## Unsigned Integer Division Routines

**Moderator:** Moderators

### Re: Unsigned Integer Division Routines

Unless, of course, you use tokumaru's solution of storing world-relative and nametable-relative camera positions separately.

- Omegamatrix
**Posts:**35**Joined:**Tue Jun 10, 2014 8:15 pm**Location:**Canada

### Re: Unsigned Integer Division Routines

I've updated the divide by 22 with a quicker routine. Same amount of bytes as before.

Old:
New:

Old:

Code: Select all

```
;Divide by 22
;1/22 = 1/11 * 1/2
;21 bytes, 37 cycles
sta temp
lsr
lsr
adc temp
ror
adc temp
ror
adc temp
ror
lsr
adc temp
ror
lsr
lsr
lsr
lsr
```

Code: Select all

```
;Divide by 22
;21 bytes, 34 cycles
lsr
cmp #33
adc #0
sta temp
lsr
adc temp
ror
adc temp
ror
lsr
adc temp
ror
lsr
lsr
lsr
```

### Re: Unsigned Integer Division Routines

The idea behind Rad50 http://en.wikipedia.org/wiki/RADIX-50 is that 40x40x40 = 64000, so if you limit your character set to 40 characters (26 letters + 10 digits + 4 whatevers) you can squeeze three bytes of text into a two byte unsigned, every time. 33% compression.

In these routines, the divisor is 8-bit. Scaling up to 16-bit e.g. LSR becomes "LSR x+1; ROR x" introduces inaccuracies once the divisor is greater than 256. 28741 /10 = 2862

In these routines, the divisor is 8-bit. Scaling up to 16-bit e.g. LSR becomes "LSR x+1; ROR x" introduces inaccuracies once the divisor is greater than 256. 28741 /10 = 2862

### Re: Unsigned Integer Division Routines

I played around with it in a spreadsheet, and I noticed this. It's 32-bit math, but it doesn't have to be an obscene amount of 6502 code

(x*13107+13100)/65536 = x/5

and 13107 = 3 + 48 + 192 + 12288 (triple it; add and shift 4; add and shift 4; add and shift 4; add (and shift 4))

Here it is in C

(x*13107+13100)/65536 = x/5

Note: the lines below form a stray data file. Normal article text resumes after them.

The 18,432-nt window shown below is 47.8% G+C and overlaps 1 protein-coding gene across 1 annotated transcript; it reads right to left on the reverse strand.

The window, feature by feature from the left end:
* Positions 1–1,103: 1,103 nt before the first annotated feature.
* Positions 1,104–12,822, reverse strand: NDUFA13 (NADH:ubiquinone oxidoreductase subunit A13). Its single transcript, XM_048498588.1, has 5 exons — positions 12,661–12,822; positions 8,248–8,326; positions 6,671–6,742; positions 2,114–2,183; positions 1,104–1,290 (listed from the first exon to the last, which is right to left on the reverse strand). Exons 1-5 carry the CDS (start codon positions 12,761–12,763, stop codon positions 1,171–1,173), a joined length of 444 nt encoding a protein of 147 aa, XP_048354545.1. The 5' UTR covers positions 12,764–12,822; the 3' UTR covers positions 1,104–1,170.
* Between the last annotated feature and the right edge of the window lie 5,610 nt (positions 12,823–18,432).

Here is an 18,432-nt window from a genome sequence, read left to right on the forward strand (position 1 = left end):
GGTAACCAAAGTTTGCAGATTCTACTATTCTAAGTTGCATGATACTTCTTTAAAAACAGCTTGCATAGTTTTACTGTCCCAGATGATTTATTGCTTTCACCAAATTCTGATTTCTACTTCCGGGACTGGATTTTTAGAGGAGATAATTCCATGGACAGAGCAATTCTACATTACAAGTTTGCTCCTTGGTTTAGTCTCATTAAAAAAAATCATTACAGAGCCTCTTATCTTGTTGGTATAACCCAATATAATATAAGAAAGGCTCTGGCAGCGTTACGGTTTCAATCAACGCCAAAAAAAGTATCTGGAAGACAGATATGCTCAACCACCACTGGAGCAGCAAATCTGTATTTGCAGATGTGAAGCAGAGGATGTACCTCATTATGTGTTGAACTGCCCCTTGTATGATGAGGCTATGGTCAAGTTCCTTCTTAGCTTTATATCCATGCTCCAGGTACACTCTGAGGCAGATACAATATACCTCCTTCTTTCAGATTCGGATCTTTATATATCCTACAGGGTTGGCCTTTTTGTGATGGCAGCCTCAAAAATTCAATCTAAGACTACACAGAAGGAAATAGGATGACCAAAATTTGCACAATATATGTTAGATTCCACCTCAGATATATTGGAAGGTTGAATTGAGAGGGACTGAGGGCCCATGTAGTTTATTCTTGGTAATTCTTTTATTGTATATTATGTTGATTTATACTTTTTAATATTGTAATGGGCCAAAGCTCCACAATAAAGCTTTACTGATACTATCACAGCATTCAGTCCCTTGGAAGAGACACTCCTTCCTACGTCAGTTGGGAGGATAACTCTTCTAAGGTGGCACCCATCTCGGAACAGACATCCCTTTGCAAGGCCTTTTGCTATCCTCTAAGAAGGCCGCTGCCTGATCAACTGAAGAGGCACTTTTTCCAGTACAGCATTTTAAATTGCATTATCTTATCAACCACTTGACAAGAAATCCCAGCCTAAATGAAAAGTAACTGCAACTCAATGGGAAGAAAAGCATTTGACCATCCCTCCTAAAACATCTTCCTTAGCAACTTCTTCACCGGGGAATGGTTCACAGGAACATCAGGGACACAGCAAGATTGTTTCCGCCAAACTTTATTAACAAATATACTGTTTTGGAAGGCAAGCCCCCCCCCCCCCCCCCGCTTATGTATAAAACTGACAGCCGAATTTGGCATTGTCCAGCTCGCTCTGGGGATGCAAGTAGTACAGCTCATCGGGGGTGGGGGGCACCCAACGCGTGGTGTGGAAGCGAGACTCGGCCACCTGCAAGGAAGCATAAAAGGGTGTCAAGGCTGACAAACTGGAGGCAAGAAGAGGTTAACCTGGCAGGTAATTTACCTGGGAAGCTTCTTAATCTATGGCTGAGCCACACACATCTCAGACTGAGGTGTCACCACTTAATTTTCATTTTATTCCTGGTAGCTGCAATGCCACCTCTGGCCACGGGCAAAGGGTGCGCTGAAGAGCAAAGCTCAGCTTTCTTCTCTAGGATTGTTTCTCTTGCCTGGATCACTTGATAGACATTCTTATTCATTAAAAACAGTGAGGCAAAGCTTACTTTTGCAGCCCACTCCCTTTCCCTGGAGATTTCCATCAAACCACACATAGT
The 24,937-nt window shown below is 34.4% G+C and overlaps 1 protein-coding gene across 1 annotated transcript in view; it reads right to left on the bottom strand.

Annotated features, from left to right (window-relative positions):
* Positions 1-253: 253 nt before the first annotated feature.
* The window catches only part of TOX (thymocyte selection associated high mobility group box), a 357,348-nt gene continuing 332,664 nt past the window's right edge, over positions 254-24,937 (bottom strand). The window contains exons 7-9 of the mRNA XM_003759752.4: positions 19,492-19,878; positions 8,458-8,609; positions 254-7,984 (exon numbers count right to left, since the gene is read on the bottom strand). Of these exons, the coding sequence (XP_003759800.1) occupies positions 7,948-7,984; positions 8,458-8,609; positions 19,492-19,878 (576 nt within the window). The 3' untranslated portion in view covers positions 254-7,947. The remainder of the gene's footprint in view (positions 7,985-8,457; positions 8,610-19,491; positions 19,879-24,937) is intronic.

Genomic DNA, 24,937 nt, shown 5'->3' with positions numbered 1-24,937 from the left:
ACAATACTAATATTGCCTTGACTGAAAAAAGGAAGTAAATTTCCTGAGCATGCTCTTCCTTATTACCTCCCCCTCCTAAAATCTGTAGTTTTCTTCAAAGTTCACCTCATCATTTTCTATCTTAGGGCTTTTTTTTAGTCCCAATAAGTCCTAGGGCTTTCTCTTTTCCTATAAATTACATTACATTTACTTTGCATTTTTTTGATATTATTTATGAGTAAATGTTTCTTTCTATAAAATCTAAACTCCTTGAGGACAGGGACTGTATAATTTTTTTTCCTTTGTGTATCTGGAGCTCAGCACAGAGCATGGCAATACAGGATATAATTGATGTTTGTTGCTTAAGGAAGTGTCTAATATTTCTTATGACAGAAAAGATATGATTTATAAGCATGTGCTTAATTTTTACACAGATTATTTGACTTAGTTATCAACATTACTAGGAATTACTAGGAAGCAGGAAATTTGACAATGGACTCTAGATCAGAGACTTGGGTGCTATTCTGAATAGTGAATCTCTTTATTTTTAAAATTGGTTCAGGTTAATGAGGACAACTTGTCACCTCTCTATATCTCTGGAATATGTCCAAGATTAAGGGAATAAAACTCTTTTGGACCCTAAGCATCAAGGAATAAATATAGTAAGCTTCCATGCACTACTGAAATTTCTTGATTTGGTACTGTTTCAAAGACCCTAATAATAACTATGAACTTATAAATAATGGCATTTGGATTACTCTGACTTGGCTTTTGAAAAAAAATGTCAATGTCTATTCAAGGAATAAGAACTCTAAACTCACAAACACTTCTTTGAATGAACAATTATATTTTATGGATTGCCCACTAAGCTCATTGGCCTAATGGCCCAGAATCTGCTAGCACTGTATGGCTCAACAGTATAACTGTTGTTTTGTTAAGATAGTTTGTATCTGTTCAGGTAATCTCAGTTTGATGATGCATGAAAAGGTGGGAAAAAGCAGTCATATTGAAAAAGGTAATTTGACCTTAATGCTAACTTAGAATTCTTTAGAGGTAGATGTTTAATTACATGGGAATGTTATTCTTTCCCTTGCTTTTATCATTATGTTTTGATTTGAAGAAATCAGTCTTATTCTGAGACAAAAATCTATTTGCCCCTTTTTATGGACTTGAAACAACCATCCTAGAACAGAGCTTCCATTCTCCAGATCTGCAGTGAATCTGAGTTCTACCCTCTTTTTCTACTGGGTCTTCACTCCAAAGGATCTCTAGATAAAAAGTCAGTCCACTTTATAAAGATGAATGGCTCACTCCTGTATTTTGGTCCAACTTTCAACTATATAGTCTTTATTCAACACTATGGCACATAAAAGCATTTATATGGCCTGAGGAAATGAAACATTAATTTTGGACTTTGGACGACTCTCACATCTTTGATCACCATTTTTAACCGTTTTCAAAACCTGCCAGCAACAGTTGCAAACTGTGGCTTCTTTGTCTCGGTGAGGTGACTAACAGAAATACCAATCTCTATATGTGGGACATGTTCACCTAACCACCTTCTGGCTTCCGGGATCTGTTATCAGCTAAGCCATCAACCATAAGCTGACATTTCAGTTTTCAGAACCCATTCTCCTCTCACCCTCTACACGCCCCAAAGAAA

and 13107 = 3 + 48 + 192 + 12288 (triple it; add and shift 4; add and shift 4; add and shift 4; add (and shift 4))

Here it is in C

Code: Select all

```
#include <stdio.h>
int main(void)
{
int z=0;
int i;
for (i=0; i<64000; i++) {
int t=0;
int a=i*3;
int j;
for (j=0; j<4; j++) {
t += a;
a *= 16;
}
t += 13100; /* a fudge factor */
int x=(t/65536)>>3;
int y=(i/40);
z += abs(x-y);
printf("%6d %6d %6d %6d\n",i,x,y,z);
}
}
```

### Re: Unsigned Integer Division Routines

In practice, I wonder whether base 32 might be quicker to decode and nearly as effective at compression. See ITA2 and Z-character.

### Re: Unsigned Integer Division Routines

Clever. I think I'll keep these routines handy for future needs.Omegamatrix wrote:I had a simple idea for finding the divisions. I used a brute attack approach running every possible combination in an excel sheet. I only tested for 1/x and ignored truncation... I just looked for division combinations that were the most accurate under perfect circumstances. Those were the routines I focused on testing

From there I built a bunch of tools. I made another excel sheet to test division for all input values (0-255), some C programs to do the same thing as both excel sheets, a rom for the 2600 to test for verification and help solve correction factors for some routines. Whenever you see ADC #xx in one of the routines you are looking at a correction factor I had to introduce. Sometimes I found I could also use just CLC or SEC at certain points in the routine to do the correction.

I don't suppose you've considered rigging up a super-optimizer and letting it loose on the problem? It seems like a relatively limited number of permutations to search through, though I suppose the immediate fudge factor might cause trouble.